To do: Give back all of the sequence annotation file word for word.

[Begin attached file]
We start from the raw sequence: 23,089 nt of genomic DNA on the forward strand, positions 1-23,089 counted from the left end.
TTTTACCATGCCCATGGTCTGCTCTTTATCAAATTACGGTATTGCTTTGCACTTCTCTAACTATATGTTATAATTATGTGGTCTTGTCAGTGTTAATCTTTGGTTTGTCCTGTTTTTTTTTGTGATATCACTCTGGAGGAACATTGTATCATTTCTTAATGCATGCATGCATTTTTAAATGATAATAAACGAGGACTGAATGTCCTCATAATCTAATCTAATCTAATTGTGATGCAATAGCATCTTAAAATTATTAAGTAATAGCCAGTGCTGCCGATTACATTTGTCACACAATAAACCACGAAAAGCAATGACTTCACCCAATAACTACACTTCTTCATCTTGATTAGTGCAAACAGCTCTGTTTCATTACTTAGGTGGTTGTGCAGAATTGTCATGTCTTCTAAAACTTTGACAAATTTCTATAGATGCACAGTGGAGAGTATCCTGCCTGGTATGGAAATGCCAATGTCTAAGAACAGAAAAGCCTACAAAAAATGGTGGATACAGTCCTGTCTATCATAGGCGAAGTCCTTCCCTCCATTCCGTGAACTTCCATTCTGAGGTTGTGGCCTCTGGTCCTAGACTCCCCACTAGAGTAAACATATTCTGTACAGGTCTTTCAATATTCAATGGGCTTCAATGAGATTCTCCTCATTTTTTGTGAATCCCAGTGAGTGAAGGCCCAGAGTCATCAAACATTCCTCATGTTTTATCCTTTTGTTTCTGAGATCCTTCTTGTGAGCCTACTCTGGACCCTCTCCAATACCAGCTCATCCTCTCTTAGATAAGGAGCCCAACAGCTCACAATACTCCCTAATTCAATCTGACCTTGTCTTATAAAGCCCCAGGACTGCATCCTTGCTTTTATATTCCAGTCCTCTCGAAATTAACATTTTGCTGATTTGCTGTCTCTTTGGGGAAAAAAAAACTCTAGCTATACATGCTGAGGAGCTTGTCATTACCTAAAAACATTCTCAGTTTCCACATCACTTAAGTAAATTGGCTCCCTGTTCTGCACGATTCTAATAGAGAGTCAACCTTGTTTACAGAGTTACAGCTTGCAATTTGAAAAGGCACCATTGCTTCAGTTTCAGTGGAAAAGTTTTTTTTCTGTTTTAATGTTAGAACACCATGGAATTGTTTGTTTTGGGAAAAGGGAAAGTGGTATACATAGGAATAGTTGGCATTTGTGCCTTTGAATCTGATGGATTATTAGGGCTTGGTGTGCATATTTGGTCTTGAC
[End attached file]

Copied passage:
We start from the raw sequence: 23,089 nt of genomic DNA on the forward strand, positions 1-23,089 counted from the left end.
TTTTACCATGCCCATGGTCTGCTCTTTATCAAATTACGGTATTGCTTTGCACTTCTCTAACTATATGTTATAATTATGTGGTCTTGTCAGTGTTAATCTTTGGTTTGTCCTGTTTTTTTTTGTGATATCACTCTGGAGGAACATTGTATCATTTCTTAATGCATGCATGCATTTTTAAATGATAATAAACGAGGACTGAATGTCCTCATAATCTAATCTAATCTAATTGTGATGCAATAGCATCTTAAAATTATTAAGTAATAGCCAGTGCTGCCGATTACATTTGTCACACAATAAACCACGAAAAGCAATGACTTCACCCAATAACTACACTTCTTCATCTTGATTAGTGCAAACAGCTCTGTTTCATTACTTAGGTGGTTGTGCAGAATTGTCATGTCTTCTAAAACTTTGACAAATTTCTATAGATGCACAGTGGAGAGTATCCTGCCTGGTATGGAAATGCCAATGTCTAAGAACAGAAAAGCCTACAAAAAATGGTGGATACAGTCCTGTCTATCATAGGCGAAGTCCTTCCCTCCATTCCGTGAACTTCCATTCTGAGGTTGTGGCCTCTGGTCCTAGACTCCCCACTAGAGTAAACATATTCTGTACAGGTCTTTCAATATTCAATGGGCTTCAATGAGATTCTCCTCATTTTTTGTGAATCCCAGTGAGTGAAGGCCCAGAGTCATCAAACATTCCTCATGTTTTATCCTTTTGTTTCTGAGATCCTTCTTGTGAGCCTACTCTGGACCCTCTCCAATACCAGCTCATCCTCTCTTAGATAAGGAGCCCAACAGCTCACAATACTCCCTAATTCAATCTGACCTTGTCTTATAAAGCCCCAGGACTGCATCCTTGCTTTTATATTCCAGTCCTCTCGAAATTAACATTTTGCTGATTTGCTGTCTCTTTGGGGAAAAAAAAACTCTAGCTATACATGCTGAGGAGCTTGTCATTACCTAAAAACATTCTCAGTTTCCACATCACTTAAGTAAATTGGCTCCCTGTTCTGCACGATTCTAATAGAGAGTCAACCTTGTTTACAGAGTTACAGCTTGCAATTTGAAAAGGCACCATTGCTTCAGTTTCAGTGGAAAAGTTTTTTTTCTGTTTTAATGTTAGAACACCATGGAATTGTTTGTTTTGGGAAAAGGGAAAGTGGTATACATAGGAATAGTTGGCATTTGTGCCTTTGAATCTGATGGATTATTAGGGCTTGGTGTGCATATTTGGTCTTGAC